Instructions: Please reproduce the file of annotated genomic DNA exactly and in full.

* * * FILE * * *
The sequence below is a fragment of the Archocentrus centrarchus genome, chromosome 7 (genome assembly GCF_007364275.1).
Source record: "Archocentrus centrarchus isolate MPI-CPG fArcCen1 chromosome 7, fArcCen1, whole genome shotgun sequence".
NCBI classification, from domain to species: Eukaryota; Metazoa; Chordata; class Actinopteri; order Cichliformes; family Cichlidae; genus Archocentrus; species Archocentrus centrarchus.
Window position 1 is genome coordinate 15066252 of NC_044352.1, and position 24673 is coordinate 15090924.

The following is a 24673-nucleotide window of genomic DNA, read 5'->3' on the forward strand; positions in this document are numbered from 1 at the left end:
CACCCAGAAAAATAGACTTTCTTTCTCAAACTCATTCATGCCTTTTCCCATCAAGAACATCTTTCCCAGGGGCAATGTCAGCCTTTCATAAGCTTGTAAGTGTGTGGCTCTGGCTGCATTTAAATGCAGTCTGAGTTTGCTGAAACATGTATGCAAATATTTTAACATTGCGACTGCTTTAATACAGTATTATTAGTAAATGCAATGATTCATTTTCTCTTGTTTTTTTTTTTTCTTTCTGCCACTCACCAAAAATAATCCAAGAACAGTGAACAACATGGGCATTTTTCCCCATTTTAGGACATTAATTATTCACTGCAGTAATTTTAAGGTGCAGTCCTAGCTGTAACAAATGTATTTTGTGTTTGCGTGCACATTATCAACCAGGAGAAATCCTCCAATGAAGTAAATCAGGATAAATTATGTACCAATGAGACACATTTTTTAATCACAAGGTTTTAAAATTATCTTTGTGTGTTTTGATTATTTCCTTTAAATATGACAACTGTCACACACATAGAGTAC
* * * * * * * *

The sequence below is a fragment of the Archocentrus centrarchus genome, chromosome 7 (genome assembly GCF_007364275.1).
Source record: "Archocentrus centrarchus isolate MPI-CPG fArcCen1 chromosome 7, fArcCen1, whole genome shotgun sequence".
NCBI classification, from domain to species: Eukaryota; Metazoa; Chordata; class Actinopteri; order Cichliformes; family Cichlidae; genus Archocentrus; species Archocentrus centrarchus.
Window position 1 is genome coordinate 15066252 of NC_044352.1, and position 24673 is coordinate 15090924.

The following is a 24673-nucleotide window of genomic DNA, read 5'->3' on the forward strand; positions in this document are numbered from 1 at the left end:
CACCCAGAAAAATAGACTTTCTTTCTCAAACTCATTCATGCCTTTTCCCATCAAGAACATCTTTCCCAGGGGCAATGTCAGCCTTTCATAAGCTTGTAAGTGTGTGGCTCTGGCTGCATTTAAATGCAGTCTGAGTTTGCTGAAACATGTATGCAAATATTTTAACATTGCGACTGCTTTAATACAGTATTATTAGTAAATGCAATGATTCATTTTCTCTTGTTTTTTTTTTTTCTTTCTGCCACTCACCAAAAATAATCCAAGAACAGTGAACAACATGGGCATTTTTCCCCATTTTAGGACATTAATTATTCACTGCAGTAATTTTAAGGTGCAGTCCTAGCTGTAACAAATGTATTTTGTGTTTGCGTGCACATTATCAACCAGGAGAAATCCTCCAATGAAGTAAATCAGGATAAATTATGTACCAATGAGACACATTTTTTAATCACAAGGTTTTAAAATTATCTTTGTGTGTTTTGATTATTTCCTTTAAATATGACAACTGTCACACACATAGAGTAC